This is the first of a four-part series on pandemics exploring the possibilities, the resources and what you can do to protect yourself and your family.
What if you couldn’t talk to anyone? What if you couldn’t touch anyone? Steven Soderbergh’s new film Contagion asks us to consider the very real threat of a global pandemic. The film follows the rapid progress of a lethal airborne virus that kills within days, but Contagion is more than a frightening story: it is a terrifyingly accurate depiction of the devastation a pandemic could cause if we are not prepared.
While HIV and H1N1 quickly come to mind, the most significant pandemic of the last century was an especially virulent strain of influenza that came to be known as the Spanish Flu. Between 1918 and 1920, over 50 million people died in this pandemic—three percent of the world’s population at the time. Experts believe the virus spread so effectively in part due to the close quarters shared by military units in the First World War.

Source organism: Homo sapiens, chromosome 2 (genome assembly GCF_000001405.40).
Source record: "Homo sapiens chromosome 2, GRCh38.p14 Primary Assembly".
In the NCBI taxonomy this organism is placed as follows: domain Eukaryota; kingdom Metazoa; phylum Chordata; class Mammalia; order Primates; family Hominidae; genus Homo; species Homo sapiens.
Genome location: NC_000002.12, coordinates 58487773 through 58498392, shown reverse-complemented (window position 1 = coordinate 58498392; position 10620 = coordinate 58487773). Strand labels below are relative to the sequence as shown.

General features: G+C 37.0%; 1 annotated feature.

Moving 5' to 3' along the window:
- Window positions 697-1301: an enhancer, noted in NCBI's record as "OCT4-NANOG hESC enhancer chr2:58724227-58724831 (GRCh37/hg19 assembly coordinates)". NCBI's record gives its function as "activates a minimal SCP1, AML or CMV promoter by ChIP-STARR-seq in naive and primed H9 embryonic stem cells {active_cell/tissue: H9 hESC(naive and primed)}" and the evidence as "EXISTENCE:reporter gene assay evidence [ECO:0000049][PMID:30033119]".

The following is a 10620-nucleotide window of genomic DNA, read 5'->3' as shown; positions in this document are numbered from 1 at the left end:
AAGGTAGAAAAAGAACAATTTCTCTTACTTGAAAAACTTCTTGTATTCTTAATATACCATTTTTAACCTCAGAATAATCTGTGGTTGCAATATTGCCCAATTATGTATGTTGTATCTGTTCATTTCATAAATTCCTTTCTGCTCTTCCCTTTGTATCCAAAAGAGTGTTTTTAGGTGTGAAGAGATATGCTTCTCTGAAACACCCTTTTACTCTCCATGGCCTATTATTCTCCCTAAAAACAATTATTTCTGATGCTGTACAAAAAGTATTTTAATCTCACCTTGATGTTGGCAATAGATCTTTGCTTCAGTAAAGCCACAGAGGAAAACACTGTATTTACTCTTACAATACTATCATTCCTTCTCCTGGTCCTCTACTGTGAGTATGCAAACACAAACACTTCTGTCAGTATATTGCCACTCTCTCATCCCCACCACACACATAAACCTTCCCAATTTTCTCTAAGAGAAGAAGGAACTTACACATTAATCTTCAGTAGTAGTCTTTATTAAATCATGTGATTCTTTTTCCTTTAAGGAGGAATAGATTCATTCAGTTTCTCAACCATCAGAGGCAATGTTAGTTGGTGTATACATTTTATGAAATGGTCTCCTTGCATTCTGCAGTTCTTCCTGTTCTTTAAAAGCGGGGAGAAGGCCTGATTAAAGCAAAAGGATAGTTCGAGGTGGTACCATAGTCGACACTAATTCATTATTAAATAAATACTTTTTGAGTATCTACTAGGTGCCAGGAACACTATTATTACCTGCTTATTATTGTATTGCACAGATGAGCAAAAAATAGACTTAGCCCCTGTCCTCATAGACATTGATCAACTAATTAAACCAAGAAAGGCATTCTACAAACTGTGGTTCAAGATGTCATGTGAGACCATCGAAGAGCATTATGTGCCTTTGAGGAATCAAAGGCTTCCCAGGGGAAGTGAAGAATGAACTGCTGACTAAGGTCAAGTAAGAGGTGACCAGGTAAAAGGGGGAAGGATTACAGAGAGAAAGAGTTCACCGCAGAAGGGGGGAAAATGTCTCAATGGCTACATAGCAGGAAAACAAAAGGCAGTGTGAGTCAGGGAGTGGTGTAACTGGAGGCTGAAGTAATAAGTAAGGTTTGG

In our modern society we live in even closer quarters: airplanes, movie theaters, subways, and schools provide excellent conditions for the spread of contagious disease. Emerging diseases from animal origins, known as zoonoses, have the greatest pandemic potential, as humans have no natural antibodies capable of resistance. Use HealthMap to track and monitor pandemic threats near you.
While a pandemic is not preventable, the devastation and impact of a pandemic can be successfully mitigated. Simple preparations like keeping a personal two-week supply of water in your home, washing your hands several times a day, and learning how to sneeze properly can make all the difference. Visit the World Health Organization (WHO) to learn more about pandemic preparedness and follow along as we continue to explore the threat of pandemics in the coming months.